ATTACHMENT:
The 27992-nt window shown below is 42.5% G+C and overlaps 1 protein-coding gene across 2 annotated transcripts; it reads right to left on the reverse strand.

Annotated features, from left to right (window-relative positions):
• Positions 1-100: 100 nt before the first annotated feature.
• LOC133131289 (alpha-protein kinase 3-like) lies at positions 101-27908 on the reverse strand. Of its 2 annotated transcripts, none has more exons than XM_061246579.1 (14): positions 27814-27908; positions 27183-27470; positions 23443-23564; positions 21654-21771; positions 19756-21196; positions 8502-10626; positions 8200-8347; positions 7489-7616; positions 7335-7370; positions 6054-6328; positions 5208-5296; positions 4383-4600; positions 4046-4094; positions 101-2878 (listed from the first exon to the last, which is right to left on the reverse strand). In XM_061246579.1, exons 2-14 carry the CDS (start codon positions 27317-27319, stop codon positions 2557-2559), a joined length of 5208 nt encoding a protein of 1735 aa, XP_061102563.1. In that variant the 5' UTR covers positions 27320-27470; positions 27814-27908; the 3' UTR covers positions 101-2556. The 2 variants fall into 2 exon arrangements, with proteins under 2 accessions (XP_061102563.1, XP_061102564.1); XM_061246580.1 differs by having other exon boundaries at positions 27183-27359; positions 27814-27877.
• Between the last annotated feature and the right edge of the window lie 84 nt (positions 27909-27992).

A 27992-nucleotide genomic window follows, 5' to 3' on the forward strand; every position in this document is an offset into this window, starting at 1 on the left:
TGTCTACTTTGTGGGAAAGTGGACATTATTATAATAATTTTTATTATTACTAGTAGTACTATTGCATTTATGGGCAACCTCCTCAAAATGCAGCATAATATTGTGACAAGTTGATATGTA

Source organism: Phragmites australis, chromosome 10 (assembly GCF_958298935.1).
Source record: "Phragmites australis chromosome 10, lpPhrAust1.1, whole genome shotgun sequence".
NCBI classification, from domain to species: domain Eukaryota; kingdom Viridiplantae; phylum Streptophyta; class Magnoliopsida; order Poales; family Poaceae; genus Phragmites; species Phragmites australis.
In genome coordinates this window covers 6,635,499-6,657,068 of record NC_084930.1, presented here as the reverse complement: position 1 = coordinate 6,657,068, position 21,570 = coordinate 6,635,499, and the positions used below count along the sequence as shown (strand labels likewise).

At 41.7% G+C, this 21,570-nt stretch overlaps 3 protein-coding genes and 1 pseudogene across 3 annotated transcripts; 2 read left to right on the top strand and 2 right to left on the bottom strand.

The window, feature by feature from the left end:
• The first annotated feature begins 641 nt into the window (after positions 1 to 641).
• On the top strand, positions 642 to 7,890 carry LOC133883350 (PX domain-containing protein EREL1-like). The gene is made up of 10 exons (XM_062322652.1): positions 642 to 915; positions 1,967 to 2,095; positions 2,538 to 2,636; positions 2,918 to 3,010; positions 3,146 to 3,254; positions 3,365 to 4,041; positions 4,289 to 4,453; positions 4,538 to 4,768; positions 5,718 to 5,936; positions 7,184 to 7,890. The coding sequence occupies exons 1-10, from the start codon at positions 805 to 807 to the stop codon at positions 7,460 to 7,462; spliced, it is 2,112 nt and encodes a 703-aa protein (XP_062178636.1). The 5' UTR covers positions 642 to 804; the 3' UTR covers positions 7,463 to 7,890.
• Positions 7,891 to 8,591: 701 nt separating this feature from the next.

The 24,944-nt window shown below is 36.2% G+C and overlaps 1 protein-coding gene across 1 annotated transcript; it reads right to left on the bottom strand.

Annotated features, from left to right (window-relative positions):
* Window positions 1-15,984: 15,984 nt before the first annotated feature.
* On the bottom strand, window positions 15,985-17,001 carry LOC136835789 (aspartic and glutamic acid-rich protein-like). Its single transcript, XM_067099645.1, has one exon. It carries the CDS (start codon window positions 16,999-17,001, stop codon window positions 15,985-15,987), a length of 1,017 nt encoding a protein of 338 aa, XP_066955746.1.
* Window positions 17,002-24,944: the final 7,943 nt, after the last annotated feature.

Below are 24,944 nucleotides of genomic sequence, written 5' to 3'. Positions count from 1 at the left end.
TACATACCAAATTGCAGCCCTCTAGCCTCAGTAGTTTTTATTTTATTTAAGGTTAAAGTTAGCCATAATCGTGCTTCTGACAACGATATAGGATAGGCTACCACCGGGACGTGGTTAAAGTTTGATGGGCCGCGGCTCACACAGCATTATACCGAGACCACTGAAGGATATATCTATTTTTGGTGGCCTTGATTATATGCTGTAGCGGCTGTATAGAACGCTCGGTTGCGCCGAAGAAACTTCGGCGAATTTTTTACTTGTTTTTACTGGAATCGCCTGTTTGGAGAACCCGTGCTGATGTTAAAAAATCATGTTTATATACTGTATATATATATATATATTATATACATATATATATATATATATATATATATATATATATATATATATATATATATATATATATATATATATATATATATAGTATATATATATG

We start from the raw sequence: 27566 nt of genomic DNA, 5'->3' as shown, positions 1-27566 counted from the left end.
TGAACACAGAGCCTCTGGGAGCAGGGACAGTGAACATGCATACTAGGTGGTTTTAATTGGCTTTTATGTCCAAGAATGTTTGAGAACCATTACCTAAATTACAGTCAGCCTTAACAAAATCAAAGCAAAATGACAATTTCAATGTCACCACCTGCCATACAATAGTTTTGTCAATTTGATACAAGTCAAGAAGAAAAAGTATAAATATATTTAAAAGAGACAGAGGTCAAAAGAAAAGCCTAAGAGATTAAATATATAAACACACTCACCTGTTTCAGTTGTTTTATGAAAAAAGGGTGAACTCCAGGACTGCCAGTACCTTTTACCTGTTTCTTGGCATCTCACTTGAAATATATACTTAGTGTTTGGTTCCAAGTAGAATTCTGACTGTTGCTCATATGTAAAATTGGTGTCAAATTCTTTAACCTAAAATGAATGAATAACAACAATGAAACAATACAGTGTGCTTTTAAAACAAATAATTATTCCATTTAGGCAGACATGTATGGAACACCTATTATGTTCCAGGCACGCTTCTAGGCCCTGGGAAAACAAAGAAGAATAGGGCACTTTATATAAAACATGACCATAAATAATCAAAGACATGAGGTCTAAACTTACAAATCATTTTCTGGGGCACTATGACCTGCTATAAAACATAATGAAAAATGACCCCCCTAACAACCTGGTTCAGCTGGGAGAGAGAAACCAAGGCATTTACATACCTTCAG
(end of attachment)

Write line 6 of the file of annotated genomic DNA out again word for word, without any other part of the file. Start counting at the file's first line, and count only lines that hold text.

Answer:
A 27992-nucleotide genomic window follows, 5' to 3' on the forward strand; every position in this document is an offset into this window, starting at 1 on the left: